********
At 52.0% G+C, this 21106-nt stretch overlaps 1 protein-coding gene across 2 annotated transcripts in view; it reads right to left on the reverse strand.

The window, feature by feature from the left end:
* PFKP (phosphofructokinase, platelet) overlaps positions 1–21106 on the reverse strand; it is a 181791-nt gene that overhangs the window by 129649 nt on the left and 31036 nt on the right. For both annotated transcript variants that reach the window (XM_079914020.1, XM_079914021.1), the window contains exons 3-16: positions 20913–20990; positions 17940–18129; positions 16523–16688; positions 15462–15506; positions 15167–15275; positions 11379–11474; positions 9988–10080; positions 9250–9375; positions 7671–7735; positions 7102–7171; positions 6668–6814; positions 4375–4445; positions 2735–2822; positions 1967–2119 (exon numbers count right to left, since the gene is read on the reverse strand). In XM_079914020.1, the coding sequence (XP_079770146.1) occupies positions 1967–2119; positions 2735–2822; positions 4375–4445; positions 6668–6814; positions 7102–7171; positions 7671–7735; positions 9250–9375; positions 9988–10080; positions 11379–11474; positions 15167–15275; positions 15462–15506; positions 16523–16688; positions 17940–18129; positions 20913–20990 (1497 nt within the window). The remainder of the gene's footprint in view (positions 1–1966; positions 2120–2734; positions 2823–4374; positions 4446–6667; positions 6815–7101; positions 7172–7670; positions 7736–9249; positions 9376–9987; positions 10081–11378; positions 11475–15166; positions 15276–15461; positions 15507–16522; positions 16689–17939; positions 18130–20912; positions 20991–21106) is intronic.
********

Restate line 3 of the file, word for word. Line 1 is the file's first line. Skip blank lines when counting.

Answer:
* PFKP (phosphofructokinase, platelet) overlaps positions 1–21106 on the reverse strand; it is a 181791-nt gene that overhangs the window by 129649 nt on the left and 31036 nt on the right. For both annotated transcript variants that reach the window (XM_079914020.1, XM_079914021.1), the window contains exons 3-16: positions 20913–20990; positions 17940–18129; positions 16523–16688; positions 15462–15506; positions 15167–15275; positions 11379–11474; positions 9988–10080; positions 9250–9375; positions 7671–7735; positions 7102–7171; positions 6668–6814; positions 4375–4445; positions 2735–2822; positions 1967–2119 (exon numbers count right to left, since the gene is read on the reverse strand). In XM_079914020.1, the coding sequence (XP_079770146.1) occupies positions 1967–2119; positions 2735–2822; positions 4375–4445; positions 6668–6814; positions 7102–7171; positions 7671–7735; positions 9250–9375; positions 9988–10080; positions 11379–11474; positions 15167–15275; positions 15462–15506; positions 16523–16688; positions 17940–18129; positions 20913–20990 (1497 nt within the window). The remainder of the gene's footprint in view (positions 1–1966; positions 2120–2734; positions 2823–4374; positions 4446–6667; positions 6815–7101; positions 7172–7670; positions 7736–9249; positions 9376–9987; positions 10081–11378; positions 11475–15166; positions 15276–15461; positions 15507–16522; positions 16689–17939; positions 18130–20912; positions 20991–21106) is intronic.